On Oct. 21, 2001, UCF student Christine Franke was murdered.
On the day she died, the 25-year-old education major worked a shift at Cigarz bar on Universal Citywalk, according to an Orlando Police Department press release. When Franke’s shift ended at 4 a.m., she walked with coworkers to an employee parking lot at Universal.
That was the last time anyone saw Franke alive.
Her body was found the next day in her Colonial Gardens apartment by a friend and neighbor. She had been shot in the head.
After 15 years, the Orlando Police Department was still following every lead but despite their efforts, the case had grown cold — until today.
In a press conference held by OPD today, the fifteenth anniversary of the discovery of Franke’s death, police officials presented a new development in the case: a composite photo of Franke’s killer.
This is the first composite image available to the public. While DNA evidence was found at the crime scene, the killer’s records were not in the FBI’s national DNA database. Homicide detective Mike Moreschi said there have been no witnesses to the murder at the police department’s disposal.
Recently Orlando homicide detective Mike Fields discovered Parabon NanoLabs, a company that produces a detailed profile of someone based on their DNA. Police Chief John Mina said he hoped the profile would be beneficial in solving the case. Moreschi, 48, said the company uses the same science behind Ancestry.com, connecting DNA evidence with a person’s ancestral traits, specifically race.
“They use some of that same stuff here … they’re able to pair it down and tell us the race of the person that we’re looking for, which helps pair down, obviously, our suspect pool as well,” Moreschi said. “And so earlier this year we did send off the suspect DNA in this case to that lab, and they produced not only the physical characteristics but also the composite drawings that you see here.”
Parabon NanoLabs calls its DNA analysis tool Snapshot. Its website states Snapshot is “a revolutionary new forensic DNA analysis service that accurately predicts the physical appearance and ancestry of an unknown person from DNA. Snapshot is ideal for generating investigative leads, narrowing suspect lists, and identifying unknown remains.”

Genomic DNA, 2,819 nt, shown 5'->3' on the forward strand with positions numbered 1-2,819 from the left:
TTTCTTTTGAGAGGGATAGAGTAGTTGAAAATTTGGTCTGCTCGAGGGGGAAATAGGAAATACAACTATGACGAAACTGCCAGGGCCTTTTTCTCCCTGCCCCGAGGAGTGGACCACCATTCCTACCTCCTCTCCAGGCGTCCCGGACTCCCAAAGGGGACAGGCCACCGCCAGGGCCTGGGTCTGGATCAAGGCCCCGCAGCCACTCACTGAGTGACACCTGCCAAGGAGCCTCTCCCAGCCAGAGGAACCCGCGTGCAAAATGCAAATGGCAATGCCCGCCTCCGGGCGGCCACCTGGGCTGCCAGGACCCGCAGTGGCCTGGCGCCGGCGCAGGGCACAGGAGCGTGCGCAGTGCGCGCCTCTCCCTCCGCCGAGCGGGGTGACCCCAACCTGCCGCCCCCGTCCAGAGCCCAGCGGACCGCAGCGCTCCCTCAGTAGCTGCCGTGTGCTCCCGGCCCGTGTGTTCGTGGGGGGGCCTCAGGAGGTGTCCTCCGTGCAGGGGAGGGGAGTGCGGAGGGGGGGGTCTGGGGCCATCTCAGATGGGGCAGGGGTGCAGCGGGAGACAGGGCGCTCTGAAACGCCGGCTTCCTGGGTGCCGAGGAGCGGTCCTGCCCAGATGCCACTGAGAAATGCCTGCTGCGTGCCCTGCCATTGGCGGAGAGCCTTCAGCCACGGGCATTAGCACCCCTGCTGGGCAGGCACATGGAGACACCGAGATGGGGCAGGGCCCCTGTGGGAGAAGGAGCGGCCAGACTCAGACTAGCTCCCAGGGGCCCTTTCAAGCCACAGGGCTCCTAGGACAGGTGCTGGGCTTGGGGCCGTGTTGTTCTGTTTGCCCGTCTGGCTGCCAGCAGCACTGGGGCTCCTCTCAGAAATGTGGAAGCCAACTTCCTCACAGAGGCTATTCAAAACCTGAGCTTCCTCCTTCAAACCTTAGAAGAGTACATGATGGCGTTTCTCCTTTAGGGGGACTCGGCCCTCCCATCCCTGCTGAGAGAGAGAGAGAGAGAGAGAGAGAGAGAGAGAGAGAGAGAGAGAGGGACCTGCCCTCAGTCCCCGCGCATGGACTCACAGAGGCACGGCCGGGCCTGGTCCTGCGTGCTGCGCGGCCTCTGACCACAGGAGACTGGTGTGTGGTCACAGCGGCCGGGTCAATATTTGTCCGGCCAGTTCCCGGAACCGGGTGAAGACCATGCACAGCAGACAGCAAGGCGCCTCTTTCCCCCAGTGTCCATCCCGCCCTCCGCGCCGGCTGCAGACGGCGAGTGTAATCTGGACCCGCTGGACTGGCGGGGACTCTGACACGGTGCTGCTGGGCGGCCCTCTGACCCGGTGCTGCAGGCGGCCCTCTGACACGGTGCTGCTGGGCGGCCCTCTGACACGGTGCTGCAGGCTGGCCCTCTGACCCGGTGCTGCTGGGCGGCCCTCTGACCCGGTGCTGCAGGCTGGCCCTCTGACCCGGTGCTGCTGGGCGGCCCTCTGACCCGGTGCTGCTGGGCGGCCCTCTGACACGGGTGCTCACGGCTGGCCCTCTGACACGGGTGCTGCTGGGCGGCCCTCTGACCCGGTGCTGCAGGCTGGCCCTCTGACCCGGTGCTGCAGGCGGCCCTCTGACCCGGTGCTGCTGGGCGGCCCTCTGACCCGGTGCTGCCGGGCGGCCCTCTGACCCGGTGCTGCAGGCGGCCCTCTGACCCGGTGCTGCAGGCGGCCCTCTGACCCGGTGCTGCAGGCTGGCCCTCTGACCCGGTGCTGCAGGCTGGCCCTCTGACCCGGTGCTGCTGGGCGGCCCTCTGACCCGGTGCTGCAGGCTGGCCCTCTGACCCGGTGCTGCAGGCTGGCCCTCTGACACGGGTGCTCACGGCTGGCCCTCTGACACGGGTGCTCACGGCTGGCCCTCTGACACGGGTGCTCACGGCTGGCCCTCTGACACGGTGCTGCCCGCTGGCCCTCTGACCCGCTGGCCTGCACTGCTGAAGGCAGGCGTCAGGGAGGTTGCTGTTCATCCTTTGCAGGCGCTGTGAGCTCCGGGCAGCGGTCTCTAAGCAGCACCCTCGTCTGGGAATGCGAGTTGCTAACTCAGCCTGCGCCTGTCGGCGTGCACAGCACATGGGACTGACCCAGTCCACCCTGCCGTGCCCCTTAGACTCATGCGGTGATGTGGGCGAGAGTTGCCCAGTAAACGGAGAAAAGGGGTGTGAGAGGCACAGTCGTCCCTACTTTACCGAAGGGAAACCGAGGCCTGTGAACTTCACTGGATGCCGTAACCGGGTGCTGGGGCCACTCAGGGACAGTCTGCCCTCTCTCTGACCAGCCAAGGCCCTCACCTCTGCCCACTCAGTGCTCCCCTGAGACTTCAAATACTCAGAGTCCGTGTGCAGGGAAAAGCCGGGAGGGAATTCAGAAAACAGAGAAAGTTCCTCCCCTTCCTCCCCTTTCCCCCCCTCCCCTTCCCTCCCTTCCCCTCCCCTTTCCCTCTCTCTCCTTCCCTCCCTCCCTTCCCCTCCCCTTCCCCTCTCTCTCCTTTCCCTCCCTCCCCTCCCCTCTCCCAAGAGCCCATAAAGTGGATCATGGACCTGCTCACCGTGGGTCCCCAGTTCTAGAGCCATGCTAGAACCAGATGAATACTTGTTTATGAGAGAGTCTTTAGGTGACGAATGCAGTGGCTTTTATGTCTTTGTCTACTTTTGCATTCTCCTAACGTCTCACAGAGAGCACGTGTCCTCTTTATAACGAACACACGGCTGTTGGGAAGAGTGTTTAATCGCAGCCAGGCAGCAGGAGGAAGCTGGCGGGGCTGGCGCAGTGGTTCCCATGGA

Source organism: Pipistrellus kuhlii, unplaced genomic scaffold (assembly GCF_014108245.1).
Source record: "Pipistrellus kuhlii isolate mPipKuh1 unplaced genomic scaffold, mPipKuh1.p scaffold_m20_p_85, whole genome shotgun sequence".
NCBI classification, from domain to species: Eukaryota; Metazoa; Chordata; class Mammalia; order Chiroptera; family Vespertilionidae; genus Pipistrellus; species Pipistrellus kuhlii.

From the Snapshot results, the department was able to narrow down their suspects; they now know they’re looking for a black male who isn’t listed in the national DNA database.
As this “sketch” is now technology-based rather than from a witness’ memory, there remains the concern that this picture isn’t an accurate representation of Franke’s killer. Moreschi said he has faith in the lab results, however, and that department is confident in the validity of the image due to the extremely small margin of error in the science behind the photo.
Moreschi said he didn’t see running the image as a gamble at all.
“I think it’s a small enough margin of error in the realm of a homicide investigation,” Moreschi said. “We’ll accept that.”
Franke’s mother, Tina Franke, and older sister, Maria Muth, were among the detectives and chief of police on stage. Muth said that even though the two will never stop missing Christine, it would be nice to have some closure.
“I’ve had so many thoughts, theories, questions — I’ve probably thought of everything imaginable,” Muth, 45, said. “I can’t say I was shocked or surprised or not surprised or anything, I was just happy to have something positive to connect to what had happened.”
Muth said she is optimistic the release of the photo will yield progressive results and that she finds hope in the fact that her family is one step closer to having closure.
“I think getting a face out there, and [with] public media and social media and everything, that there’s got to be somebody who finds this face familiar and will step forward,” Muth said. “There has to be. Looking at how fast things travel and the age we’re at today with technology, I have very high hopes.”
Franke’s family had only just seen the composite picture the day before and said they can’t quite pinpoint their feelings on the subject.
“I have mixed emotions when I look at it; I don’t know what I’m supposed to feel,” Franke, 67, said. “You know, you would expect a murderer to look, I don’t know, evil — but he just looks like an average person. I don’t know.”
Mina said he is hoping the image of Franke’s murderer will strike some memory in a viewer’s mind.
“What we want is [for] this to jog people’s memories — or maybe this reminds them of someone they saw back then or now — and give us that anonymous call, and then let us do the rest,” Mina, 48, said.
In regards to the murderer himself, Mina had a personal message to share.
“He’s going to be behind bars. We will bring him to justice eventually,” Mina said. “These guys don’t give up and we’re never going to ever stop looking for him.”